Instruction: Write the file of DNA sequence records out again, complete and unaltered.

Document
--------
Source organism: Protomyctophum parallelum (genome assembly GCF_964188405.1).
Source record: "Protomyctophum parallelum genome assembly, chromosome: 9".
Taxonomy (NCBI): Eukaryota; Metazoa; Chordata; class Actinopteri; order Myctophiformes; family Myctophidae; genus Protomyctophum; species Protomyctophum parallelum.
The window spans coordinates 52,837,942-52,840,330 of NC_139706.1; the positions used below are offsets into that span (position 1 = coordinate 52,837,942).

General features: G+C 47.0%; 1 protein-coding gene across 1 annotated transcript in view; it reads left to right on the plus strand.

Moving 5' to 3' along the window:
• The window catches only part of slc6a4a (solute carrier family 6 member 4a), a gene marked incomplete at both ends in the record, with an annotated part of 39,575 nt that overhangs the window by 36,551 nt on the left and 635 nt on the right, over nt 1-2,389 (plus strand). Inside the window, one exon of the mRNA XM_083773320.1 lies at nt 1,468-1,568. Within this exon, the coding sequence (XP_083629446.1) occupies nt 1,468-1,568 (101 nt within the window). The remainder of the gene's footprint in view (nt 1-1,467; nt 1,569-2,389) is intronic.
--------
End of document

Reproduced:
Source organism: Protomyctophum parallelum (genome assembly GCF_964188405.1).
Source record: "Protomyctophum parallelum genome assembly, chromosome: 9".
Taxonomy (NCBI): Eukaryota; Metazoa; Chordata; class Actinopteri; order Myctophiformes; family Myctophidae; genus Protomyctophum; species Protomyctophum parallelum.
The window spans coordinates 52,837,942-52,840,330 of NC_139706.1; the positions used below are offsets into that span (position 1 = coordinate 52,837,942).

General features: G+C 47.0%; 1 protein-coding gene across 1 annotated transcript in view; it reads left to right on the plus strand.

Moving 5' to 3' along the window:
• The window catches only part of slc6a4a (solute carrier family 6 member 4a), a gene marked incomplete at both ends in the record, with an annotated part of 39,575 nt that overhangs the window by 36,551 nt on the left and 635 nt on the right, over nt 1-2,389 (plus strand). Inside the window, one exon of the mRNA XM_083773320.1 lies at nt 1,468-1,568. Within this exon, the coding sequence (XP_083629446.1) occupies nt 1,468-1,568 (101 nt within the window). The remainder of the gene's footprint in view (nt 1-1,467; nt 1,569-2,389) is intronic.